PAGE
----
In practice, product managers have to assume consumer evaluations of concepts generalise from the time (and research environment) of concept testing to the time (and market environment) of market introduction. However, little is known about the temporal stability or generalisability of the results of concept testing over occasions. Rarely have concept-testing studies incorporated testing of the same concepts on the same respondents on more than one occasion. This research investigates the importance of occasions as a source of error variance in estimates of the generalisability of concept test scores for both minor and major innovations within the context of Generalisability theory. The study collected concept evaluations of ten innovations from members of an online panel on three occasions, approximately a month apart. The results show that the three-way interaction among subjects, concepts and occasions is a substantial contributor to variation in concept testing of both major and minor innovations, with the contribution for major innovations even more substantial than for minor innovations. Moreover, failure to recognize occasions as an explicit source of variance in the generalisability analyses will lead managers to overestimate the generalisability of their decision studies. However, the impact of neglecting occasions varies by purpose of measurement and associated object of measurement. This research provides insight about how well concept testing can generalise over occasions. Concept test evaluations provided on an initial exposure are more favourable than will be received on any later occasions, and apparent differences in consumer evaluations of a particular concept in an initial test do not provide a generalisable basis for identifying which consumers will respond most favourably to it on a later occasion. For concept testing to be used for targeting or segmentation, more occasions will need to be sampled.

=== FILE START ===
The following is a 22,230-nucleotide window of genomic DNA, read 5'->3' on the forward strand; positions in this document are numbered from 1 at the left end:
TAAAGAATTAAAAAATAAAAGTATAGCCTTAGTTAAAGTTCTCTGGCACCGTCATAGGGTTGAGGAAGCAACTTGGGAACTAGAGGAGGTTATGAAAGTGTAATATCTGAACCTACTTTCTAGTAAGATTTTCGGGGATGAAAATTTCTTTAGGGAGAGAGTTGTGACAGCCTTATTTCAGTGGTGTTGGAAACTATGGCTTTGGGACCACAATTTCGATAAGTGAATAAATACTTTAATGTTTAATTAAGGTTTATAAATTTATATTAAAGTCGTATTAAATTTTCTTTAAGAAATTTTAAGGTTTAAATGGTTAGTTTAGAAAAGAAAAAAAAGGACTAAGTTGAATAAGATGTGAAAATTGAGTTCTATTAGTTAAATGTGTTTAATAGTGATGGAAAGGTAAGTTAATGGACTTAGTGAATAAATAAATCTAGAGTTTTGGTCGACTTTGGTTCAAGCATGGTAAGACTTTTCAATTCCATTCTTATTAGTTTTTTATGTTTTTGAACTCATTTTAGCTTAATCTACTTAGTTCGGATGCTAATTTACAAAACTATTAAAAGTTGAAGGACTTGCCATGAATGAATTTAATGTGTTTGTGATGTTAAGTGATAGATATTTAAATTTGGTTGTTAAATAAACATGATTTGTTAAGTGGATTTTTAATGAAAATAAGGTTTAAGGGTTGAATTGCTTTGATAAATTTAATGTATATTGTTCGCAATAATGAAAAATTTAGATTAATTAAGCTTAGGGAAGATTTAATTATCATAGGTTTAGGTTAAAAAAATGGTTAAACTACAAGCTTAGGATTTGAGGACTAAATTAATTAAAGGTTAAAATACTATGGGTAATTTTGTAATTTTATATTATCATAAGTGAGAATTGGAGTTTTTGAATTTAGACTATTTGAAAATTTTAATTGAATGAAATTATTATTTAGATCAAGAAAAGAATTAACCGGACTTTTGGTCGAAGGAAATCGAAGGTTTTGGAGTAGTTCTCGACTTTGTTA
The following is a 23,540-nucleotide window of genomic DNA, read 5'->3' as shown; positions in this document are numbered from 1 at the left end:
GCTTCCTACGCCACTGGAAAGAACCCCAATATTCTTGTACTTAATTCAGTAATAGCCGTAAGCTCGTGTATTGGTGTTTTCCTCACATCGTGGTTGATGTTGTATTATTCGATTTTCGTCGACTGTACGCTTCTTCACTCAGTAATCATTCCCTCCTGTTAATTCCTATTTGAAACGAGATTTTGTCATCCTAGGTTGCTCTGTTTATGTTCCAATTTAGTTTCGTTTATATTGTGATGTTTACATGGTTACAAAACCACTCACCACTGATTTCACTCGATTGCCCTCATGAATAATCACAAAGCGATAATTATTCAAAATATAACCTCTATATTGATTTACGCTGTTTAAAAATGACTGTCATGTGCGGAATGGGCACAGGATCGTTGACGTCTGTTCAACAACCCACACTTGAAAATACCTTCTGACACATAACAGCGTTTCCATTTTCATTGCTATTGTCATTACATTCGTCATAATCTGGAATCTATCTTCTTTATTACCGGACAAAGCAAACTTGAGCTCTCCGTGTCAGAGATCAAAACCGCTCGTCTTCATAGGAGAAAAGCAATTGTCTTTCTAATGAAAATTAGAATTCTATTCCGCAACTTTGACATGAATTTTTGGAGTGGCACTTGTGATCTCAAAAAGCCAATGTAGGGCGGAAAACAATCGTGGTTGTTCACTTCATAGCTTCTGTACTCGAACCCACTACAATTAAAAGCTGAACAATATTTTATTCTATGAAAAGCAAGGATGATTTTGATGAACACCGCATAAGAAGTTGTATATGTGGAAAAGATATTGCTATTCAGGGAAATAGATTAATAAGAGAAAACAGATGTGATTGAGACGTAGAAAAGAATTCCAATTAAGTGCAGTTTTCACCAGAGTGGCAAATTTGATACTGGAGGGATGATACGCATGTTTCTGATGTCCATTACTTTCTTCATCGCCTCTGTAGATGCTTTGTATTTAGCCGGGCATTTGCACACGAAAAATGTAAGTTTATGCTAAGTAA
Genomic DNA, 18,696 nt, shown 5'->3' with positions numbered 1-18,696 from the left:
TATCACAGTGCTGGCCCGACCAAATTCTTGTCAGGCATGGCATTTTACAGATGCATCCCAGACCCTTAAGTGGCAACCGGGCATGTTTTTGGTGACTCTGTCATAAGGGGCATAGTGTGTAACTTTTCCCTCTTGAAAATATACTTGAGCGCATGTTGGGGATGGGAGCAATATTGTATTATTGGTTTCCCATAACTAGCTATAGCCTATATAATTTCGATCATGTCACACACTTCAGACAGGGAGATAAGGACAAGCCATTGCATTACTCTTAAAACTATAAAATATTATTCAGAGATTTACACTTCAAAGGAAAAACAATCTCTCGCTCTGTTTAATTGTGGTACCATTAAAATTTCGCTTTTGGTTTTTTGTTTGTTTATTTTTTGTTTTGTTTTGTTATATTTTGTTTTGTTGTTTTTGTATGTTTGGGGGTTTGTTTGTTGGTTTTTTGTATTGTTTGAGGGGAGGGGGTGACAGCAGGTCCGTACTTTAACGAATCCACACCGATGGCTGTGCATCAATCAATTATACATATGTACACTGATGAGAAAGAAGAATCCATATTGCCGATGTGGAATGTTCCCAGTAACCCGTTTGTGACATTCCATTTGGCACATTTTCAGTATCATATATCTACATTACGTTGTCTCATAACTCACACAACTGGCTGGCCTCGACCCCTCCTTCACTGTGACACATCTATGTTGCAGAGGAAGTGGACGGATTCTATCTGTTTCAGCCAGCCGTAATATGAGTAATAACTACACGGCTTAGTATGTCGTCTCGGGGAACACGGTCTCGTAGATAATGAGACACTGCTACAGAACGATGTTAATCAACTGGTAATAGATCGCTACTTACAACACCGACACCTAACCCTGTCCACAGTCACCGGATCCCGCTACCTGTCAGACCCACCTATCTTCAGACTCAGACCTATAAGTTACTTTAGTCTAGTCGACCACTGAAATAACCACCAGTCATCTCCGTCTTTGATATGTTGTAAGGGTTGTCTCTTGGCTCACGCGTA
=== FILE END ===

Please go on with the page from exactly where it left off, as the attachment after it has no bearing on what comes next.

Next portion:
How advertising strategy affects brand and USP recall for new brands and extensions
Nathalie Dens and Patrick De Pelsmacker, International Journal of Advertising, Vol. 29, No. 2, 2010, pp. 165-194
We investigate possible interaction effects between new product branding strategies (new brands versus extensions) and advertising strategies (informational, positive emotional and negative emotional) for two products differing in product category involvement (laptop computers and candy bars) on brand recall and recall of the unique selling proposition (USP).
We investigate possible interaction effects between new product branding strategies (new brands versus extensions) and advertising strategies (informational, positive emotional and negative emotional) for two products differing in product category involvement (laptop computers and candy bars) on brand recall and recall of the unique selling proposition (USP). Two studies were set up with samples representative of the Flemish population (n = 749 and n = 751). Results show that extensions benefit from a brand recall advantage compared to completely new brands, but positive emotional appeals help bridge the gap for new brands. Informational appeals, on the other hand, stimulate USP recall, especially for extensions and regardless of the product category.
Pre Market Evaluation of New Consumer Durable Brands in Asian Markets: An Innovative and Transparent Prediction Methodology
K. Vijayakumar, Raghavan Srinivasan , Mahesh Agarwal and Dadang Arie Stiawan, ESOMAR, Asia Pacific, Kuala Lumpur, April 2010
This presentation discusses the different challenges in developing a reliable methodology for pre market evaluation of consumer durables in Asian markets.
This presentation discusses the different challenges in developing a reliable methodology for pre market evaluation of consumer durables in Asian markets. It presents in detail an innovative and transparent prediction methodology and its application for a new motorcycle brand from TVS Indonesia. It will also explain how this methodology can be adapted and applied for a wide range of consumer durables. Suggestions for refinement and further development of this methodology included.